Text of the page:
Logan loves his son, and he loves his wife, but he’s jealous of both of them. He’s jealous of a lot of people, even if he can’t see it himself. His father was destroyed by a cancer that ate him up for four years, and Logan is being consumed by a disease as well: inactivity. He can’t even rake his lawn, much less work on his marriage and fatherhood.

But then one day, he catches Julie in an apparent compromising position, and he leaves. He grabs Owen and heads to the lake cottage where Bennie lives. Lest you think he heals, you would be wrong. Things go from awful to horrible. At one point, he “baptizes” both Owen and himself, believing that the two of them can be brand new. But when an adult is baptized, he accepts his shortcomings, professes faith that they can be corrected, and surges forth, determined to be a better person. In Logan’s case, he believes other people need more improvement than he does.

This is a funny, sweet, sad story, and I enjoyed it so much. Logan does some awful things – so does Julie, for that matter – and there are times you want to wring his neck. But you can’t help but like him, and that’s a testament to Emily Jeanne Miller’s writing. She creates characters who are pretty unlikeable, but she inspires us to like them anyway.

Give this book a try. It’s a quick read, and worth every minute.

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The Good Father

The Good Father
Diane Chamberlain
Published by Harlequin MIRA
368 pages
Available on
Thanks to NetGalley for the preview.
3.5 / 5 cupcakes

The Good Father is as much the story of what one man would do for his daughter as what two mothers would do for theirs. It is also the story of how one little girl can heal three broken people.

Travis Brown is twenty-two, an age when most people are fresh out of college, bursting with the promise of what they will do next and believing that the world is their oyster. But for Travis, the world seems more like a dark, gaping wound. His high school love, Robin, had a life-threatening heart ailment, worsened by an unexpected pregnancy. Her father took advantage of her ill health to force a breakup between her and Travis, but when Travis found out about the baby, he refused to cede custody. He and the baby, a little girl named Bella, lived with his mother in Wilmington, NC, where Travis, who once dreamt of being a marine biologist, struggled to find construction jobs. But then his mother’s house burns down, and Travis and Bella find themselves homeless.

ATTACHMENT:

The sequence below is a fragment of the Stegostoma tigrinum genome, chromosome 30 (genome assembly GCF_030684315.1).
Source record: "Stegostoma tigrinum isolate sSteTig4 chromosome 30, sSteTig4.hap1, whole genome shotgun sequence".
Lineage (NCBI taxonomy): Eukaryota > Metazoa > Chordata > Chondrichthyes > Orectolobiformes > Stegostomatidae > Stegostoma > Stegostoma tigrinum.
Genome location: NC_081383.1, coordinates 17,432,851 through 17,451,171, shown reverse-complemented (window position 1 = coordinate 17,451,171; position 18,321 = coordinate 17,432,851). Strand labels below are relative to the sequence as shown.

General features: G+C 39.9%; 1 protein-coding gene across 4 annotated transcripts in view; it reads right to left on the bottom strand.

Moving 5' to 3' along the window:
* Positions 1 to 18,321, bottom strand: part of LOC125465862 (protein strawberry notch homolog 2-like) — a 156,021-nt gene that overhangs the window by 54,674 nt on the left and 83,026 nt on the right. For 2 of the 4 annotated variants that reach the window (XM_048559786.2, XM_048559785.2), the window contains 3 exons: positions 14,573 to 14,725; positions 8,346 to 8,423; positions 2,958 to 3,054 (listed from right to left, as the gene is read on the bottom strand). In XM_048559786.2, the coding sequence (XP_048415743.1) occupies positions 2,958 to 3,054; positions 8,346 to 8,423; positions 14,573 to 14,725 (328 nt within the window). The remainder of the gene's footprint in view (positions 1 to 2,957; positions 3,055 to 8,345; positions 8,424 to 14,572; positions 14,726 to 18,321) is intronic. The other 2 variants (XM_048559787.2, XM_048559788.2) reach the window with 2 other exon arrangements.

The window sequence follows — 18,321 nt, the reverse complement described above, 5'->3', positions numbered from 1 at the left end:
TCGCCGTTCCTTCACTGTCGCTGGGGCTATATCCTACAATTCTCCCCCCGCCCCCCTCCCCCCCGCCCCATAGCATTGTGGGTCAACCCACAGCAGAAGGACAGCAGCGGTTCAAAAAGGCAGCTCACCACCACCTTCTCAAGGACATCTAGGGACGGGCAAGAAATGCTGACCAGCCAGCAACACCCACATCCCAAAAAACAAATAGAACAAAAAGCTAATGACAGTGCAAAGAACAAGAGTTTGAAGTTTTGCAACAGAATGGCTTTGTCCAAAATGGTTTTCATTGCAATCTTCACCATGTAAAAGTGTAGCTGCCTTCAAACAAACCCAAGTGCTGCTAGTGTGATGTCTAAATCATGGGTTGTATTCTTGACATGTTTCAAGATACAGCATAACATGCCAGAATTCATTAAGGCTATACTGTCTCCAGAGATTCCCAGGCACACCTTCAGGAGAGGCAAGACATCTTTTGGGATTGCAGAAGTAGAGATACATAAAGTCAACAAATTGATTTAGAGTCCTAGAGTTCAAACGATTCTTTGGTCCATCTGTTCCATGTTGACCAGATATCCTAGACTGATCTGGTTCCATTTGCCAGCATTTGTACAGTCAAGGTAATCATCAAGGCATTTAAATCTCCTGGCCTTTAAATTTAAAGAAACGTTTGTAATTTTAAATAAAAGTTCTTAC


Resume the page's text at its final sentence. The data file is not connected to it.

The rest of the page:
Meanwhile, Robin, who believes Travis is married, tries to forget about Bella. She is engaged to Dale, a mayoral candidate in Beaufort, working at his family’s bed and breakfast. Dale’s sister also finds herself unexpectedly with child while as a teenager, and experiencing her future niece’s birth forces Robin to remember Bella … and wonder about Travis.

Then there is Erin, a thirty-something pharmacist from Raleigh. Erin recently moved into a small apartment, away from her husband, Michael, and their fractured marriage. Erin and Michael lost their daughter ten months earlier in a freak accident, and each mourns in a different way. Erin cannot understand Michael’s grief, and he cannot understand hers.

Erin and Travis meet at a coffee shop when Travis comes to Raleigh for a potential job. Erin finds herself drawn to Bella, who is close to the age of Erin’s daughter.

I breathed in the musty smell of her hair again. I couldn’t pull the scent of her deeply enough into my lungs. Beneath my hands, I felt her ribs and the little knobs of her spine. She was tiny for four. Tiny and way too thin. Carolyn at three had been bigger than Bella at four. I rested my chin on the top of her head and opened the only book she seemed to own, and while I read to her, I thought of all the books and toys in Carolyn’s room. I could go to the house and get some of them for her. If I could make myself go into Carolyn’s room. 

Unfortunately, Travis’s job prospect turns out to be both less and more than he expected, and he needs Erin’s help. As Robin discovers that her in-laws have secrets of their own, Travis desperately tries to take care of his daughter, and Erin struggles to not succumb to her grief.

This is a gripping story, told from the points of view of Travis, Robin and Erin. We feel Travis’s hopelessness and despair. We sympathize with Erin’s disconsolate loss. We cheer for Robin, who has survived so much in her life and yet has so many more challenges to come. And Bella. Oh, Bella. We understand Erin’s need to clutch her tight and protect her. We need the three grown-ups to persevere because we need Bella to be safe, loved, cherished.

The only problem with this otherwise very well written book is its predictability. We know Travis’s job is not what he expects. We know that Dale and his family are not as perfect as they appear. At no point, will you be surprised by any of the events of this book.

Fortunately, though, the characters will keep you turning the page. And the characters are the reason why this book is as good as it is.